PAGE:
Senator Bernie Sanders

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The size of the economic stimulus package has been hotly debated in Washington. Democrats in the Senate are seeking Senator Bernie Sanders’ support in expanding the version that was passed by the U.S. House. Bob Kinzel talks with Sanders about the economic package and the results of the Super Tuesday presidential primaries.(Listen)

Also in the program, VPR reporters analyze a new school funding proposal and look ahead to the Vermont Primary on Town Meeting Day.(Listen)

And we listen back to some of the voices in the week’s news.(Listen)


Comments from listeners:

Wayne from St. Lazare, Quebec:

As an interested Canadian observer of the perpetually gridlocked American political process, how can you help break the paralyzing effect of polarized two-party politics in your country? Most Western democracies have well-functioning multi-party systems. Is it not time for the mantra of "change" to apply to the structure of government and not just the process?

Justin from Montpelier

First, thank you and Senator Leahy for working to help those in the most need at this time. However, what is quite clear is that more should have been done. While Congress and the President are able to spend $146 billion on a stimulus package to propel consumerism, our schools remain dramatically underfunded, millions of children don’t have health care, and we have yet to control higher education costs to make it affordable for lower income families. Thus, while we, my family and I, will likely receive a $1500 check from the government, we will be donating it to those who are truly in need. I hope others may think to do the same.


Will from Cavendish:

When thinking about what to do about the faltering economy, has the Senate considered the fact that virtually every state is cutting back on spending right now as it deals with the need to balance budgets with declining revenues? Wouldn’t it make some sense for the federal government to consider a
temporary "revenue sharing" to stabilize the state budgets?


Ano from Barre:

Why should we support a stimulus package that adds $168 billion to the national debt, and purports to strengthen the economy by encouraging irrational personal financial decisions in the form of unnecessary consumer spending?


Randy from North Bennington:

There is growing concern about the imminent peak of worldwide oil production, and subsequent rapid decline in affordable petroleum products. As petroleum is the common denominator to every aspect of the "American way of life," and there is no alternative energy source which is capable of taking its place, a growing number of us hold this as the greatest threat to national (and global) security. Why is there not more discussion about management of this immense and inevitable problem among our leaders?


Ted from Burlington:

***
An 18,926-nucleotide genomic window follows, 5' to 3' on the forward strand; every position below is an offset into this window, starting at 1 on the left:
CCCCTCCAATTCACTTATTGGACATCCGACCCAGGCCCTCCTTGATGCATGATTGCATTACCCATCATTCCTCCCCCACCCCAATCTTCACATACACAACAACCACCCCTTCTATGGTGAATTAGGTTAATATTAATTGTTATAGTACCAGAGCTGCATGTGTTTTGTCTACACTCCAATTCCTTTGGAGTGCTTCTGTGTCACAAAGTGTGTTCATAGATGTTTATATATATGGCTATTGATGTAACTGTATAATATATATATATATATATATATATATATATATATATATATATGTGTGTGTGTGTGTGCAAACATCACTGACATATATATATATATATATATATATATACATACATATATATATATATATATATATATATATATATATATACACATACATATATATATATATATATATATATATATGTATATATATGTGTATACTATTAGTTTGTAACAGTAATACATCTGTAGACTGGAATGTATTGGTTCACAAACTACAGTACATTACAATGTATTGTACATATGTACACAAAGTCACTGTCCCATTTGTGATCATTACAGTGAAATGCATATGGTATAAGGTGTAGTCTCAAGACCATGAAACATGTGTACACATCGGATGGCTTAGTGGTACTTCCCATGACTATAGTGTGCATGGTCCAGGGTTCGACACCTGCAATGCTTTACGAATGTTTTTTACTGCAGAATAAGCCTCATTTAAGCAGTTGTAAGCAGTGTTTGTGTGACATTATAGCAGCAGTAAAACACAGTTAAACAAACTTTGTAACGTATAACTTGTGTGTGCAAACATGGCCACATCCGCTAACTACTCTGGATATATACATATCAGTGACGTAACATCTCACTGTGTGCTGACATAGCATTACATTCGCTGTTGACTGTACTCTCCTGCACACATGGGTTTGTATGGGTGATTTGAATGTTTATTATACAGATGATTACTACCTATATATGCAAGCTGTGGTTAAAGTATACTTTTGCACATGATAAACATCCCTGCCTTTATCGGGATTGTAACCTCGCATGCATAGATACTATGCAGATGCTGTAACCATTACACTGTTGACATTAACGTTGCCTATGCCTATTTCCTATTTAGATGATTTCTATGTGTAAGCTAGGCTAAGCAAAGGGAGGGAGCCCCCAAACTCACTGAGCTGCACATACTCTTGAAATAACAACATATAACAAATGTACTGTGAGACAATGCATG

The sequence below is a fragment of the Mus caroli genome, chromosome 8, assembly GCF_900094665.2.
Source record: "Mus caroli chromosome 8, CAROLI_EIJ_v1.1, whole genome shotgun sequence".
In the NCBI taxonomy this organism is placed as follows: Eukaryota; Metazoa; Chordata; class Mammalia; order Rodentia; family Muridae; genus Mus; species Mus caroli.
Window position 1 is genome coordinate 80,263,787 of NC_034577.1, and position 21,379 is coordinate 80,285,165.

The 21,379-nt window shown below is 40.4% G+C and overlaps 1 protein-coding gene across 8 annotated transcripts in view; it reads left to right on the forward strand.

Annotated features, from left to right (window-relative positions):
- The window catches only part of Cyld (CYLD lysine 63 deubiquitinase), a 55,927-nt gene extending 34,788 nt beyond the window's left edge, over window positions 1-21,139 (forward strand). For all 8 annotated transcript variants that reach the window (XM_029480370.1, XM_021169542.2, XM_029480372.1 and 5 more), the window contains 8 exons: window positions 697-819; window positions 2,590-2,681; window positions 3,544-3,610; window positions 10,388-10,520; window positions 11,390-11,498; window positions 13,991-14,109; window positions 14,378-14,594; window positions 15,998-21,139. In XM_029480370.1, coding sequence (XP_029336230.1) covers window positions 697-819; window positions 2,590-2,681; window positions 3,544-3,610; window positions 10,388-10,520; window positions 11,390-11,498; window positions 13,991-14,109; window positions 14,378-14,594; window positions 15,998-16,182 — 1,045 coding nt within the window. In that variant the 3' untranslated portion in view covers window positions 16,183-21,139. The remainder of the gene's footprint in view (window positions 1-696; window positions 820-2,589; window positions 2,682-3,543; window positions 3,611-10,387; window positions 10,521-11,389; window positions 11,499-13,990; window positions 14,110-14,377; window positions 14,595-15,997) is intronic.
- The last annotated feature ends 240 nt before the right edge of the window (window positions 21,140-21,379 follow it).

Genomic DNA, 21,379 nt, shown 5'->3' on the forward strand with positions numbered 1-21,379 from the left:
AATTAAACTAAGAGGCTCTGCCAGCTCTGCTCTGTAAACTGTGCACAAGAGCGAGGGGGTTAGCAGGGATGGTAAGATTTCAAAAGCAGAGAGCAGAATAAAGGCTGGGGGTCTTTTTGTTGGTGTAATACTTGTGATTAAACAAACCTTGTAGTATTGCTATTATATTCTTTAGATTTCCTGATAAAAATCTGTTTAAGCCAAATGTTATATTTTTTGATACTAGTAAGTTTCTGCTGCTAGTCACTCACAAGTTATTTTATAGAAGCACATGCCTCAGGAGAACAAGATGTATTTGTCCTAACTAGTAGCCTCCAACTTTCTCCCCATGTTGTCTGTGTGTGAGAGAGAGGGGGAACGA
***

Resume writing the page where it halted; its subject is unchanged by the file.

From an environmental and scientific research perspective why should we vote for Barack Obama and/or Hillary Clinton? Why don’t you run for president? How is the Bush administration’s refusal to acknowledge the anti-sonar/whale protection edict handed down in San Francisco legal?

Mary from Barnard:

You spoke of the failure to include help for solar and wind power in the stimulous package. How can this issue be kept on the front burner and is it likely that the Senate will vote in the future to help these alternative energy businesses? I am in the process of exploring wind power, and the rebates and tax credits are what makes it possible for the average Vermonter. Will these tax credits be continued or even expanded?

Listener named Steve:

People are hurting, and need immediate help. However, what do you suggest to address the long term economic problems we face? Should we be looking at the high cost of living rather than giving people more money, i.e. raising the minimum wage?

Tom from Rutland Town:

Thank you Senator Sanders, you make me proud to be a Vermonter! Keep up the excellent job.

Richard from Ryegate:

Bernie, what do you think about the success or failure of deregulation of much of our service industries over the last 20 or 30 years. Is it time to change course?

Dennis from Jeffersonville:

It seems to me that the best way to stimulate the economy is to get money in the hands of those who need it the most. What are the chances of getting the unemployment insurance extension through the Senate and House?

Sue from Saint Albans:

A visit to the CIA World Fact Book confirms that Senator Sanders is speaking factually when he says that we are at the bottom of the world heap when it comes to income equity. Most would agree that the CIA represents a pretty unbiased source for such information. I keep this page bookmarked on my computer for regular reference. There, you will also discover that our infant mortality rate and life expectancy paint a picture of America as having the poorest health care system in the western world; even Cuba gets higher marks on both counts. Have a look at our debt while you are at it. A review of all the CIA World Fact Sheet should confirm that we are already well on our way to becoming a third world country. Our national security may soon depend upon addressing these inequities.





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